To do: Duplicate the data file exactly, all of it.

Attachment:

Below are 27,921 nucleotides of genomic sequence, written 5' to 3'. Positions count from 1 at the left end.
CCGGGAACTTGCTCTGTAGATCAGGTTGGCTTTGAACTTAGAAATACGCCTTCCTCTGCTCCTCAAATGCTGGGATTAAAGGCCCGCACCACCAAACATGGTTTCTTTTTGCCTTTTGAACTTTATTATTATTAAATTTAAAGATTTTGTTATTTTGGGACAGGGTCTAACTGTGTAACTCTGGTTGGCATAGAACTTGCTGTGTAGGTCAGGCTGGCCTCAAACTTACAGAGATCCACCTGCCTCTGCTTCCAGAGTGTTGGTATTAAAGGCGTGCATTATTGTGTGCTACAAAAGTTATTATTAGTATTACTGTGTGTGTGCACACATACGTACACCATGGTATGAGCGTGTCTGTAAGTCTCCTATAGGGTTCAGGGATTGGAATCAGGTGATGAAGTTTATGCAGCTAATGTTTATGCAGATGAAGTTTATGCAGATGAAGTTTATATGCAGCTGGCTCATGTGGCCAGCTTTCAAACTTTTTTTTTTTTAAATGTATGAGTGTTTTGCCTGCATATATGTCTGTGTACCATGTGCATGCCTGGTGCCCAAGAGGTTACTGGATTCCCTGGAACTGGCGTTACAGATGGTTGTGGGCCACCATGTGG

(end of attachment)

Below are 27,921 nucleotides of genomic sequence, written 5' to 3'. Positions count from 1 at the left end.
CCGGGAACTTGCTCTGTAGATCAGGTTGGCTTTGAACTTAGAAATACGCCTTCCTCTGCTCCTCAAATGCTGGGATTAAAGGCCCGCACCACCAAACATGGTTTCTTTTTGCCTTTTGAACTTTATTATTATTAAATTTAAAGATTTTGTTATTTTGGGACAGGGTCTAACTGTGTAACTCTGGTTGGCATAGAACTTGCTGTGTAGGTCAGGCTGGCCTCAAACTTACAGAGATCCACCTGCCTCTGCTTCCAGAGTGTTGGTATTAAAGGCGTGCATTATTGTGTGCTACAAAAGTTATTATTAGTATTACTGTGTGTGTGCACACATACGTACACCATGGTATGAGCGTGTCTGTAAGTCTCCTATAGGGTTCAGGGATTGGAATCAGGTGATGAAGTTTATGCAGCTAATGTTTATGCAGATGAAGTTTATGCAGATGAAGTTTATATGCAGCTGGCTCATGTGGCCAGCTTTCAAACTTTTTTTTTTTTAAATGTATGAGTGTTTTGCCTGCATATATGTCTGTGTACCATGTGCATGCCTGGTGCCCAAGAGGTTACTGGATTCCCTGGAACTGGCGTTACAGATGGTTGTGGGCCACCATGTGG